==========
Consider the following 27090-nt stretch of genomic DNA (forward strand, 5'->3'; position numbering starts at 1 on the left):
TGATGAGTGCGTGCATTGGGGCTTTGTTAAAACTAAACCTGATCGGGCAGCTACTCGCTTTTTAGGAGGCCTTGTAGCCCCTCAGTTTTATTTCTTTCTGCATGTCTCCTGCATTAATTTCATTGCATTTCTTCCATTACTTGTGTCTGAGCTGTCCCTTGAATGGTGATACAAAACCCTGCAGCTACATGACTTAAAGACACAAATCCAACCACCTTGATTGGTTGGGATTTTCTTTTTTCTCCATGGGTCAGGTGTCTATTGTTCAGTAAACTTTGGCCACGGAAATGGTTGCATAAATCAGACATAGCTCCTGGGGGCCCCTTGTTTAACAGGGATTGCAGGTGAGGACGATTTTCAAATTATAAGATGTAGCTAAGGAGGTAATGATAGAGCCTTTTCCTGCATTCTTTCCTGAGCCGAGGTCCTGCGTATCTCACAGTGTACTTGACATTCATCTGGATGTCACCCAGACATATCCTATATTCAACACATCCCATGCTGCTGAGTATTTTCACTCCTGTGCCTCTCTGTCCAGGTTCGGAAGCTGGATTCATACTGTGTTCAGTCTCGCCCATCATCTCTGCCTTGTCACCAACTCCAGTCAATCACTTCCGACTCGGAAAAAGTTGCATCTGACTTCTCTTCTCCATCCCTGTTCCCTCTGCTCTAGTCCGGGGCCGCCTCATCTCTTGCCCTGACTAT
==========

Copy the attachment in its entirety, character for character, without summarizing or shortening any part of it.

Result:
Consider the following 27090-nt stretch of genomic DNA (forward strand, 5'->3'; position numbering starts at 1 on the left):
TGATGAGTGCGTGCATTGGGGCTTTGTTAAAACTAAACCTGATCGGGCAGCTACTCGCTTTTTAGGAGGCCTTGTAGCCCCTCAGTTTTATTTCTTTCTGCATGTCTCCTGCATTAATTTCATTGCATTTCTTCCATTACTTGTGTCTGAGCTGTCCCTTGAATGGTGATACAAAACCCTGCAGCTACATGACTTAAAGACACAAATCCAACCACCTTGATTGGTTGGGATTTTCTTTTTTCTCCATGGGTCAGGTGTCTATTGTTCAGTAAACTTTGGCCACGGAAATGGTTGCATAAATCAGACATAGCTCCTGGGGGCCCCTTGTTTAACAGGGATTGCAGGTGAGGACGATTTTCAAATTATAAGATGTAGCTAAGGAGGTAATGATAGAGCCTTTTCCTGCATTCTTTCCTGAGCCGAGGTCCTGCGTATCTCACAGTGTACTTGACATTCATCTGGATGTCACCCAGACATATCCTATATTCAACACATCCCATGCTGCTGAGTATTTTCACTCCTGTGCCTCTCTGTCCAGGTTCGGAAGCTGGATTCATACTGTGTTCAGTCTCGCCCATCATCTCTGCCTTGTCACCAACTCCAGTCAATCACTTCCGACTCGGAAAAAGTTGCATCTGACTTCTCTTCTCCATCCCTGTTCCCTCTGCTCTAGTCCGGGGCCGCCTCATCTCTTGCCCTGACTAT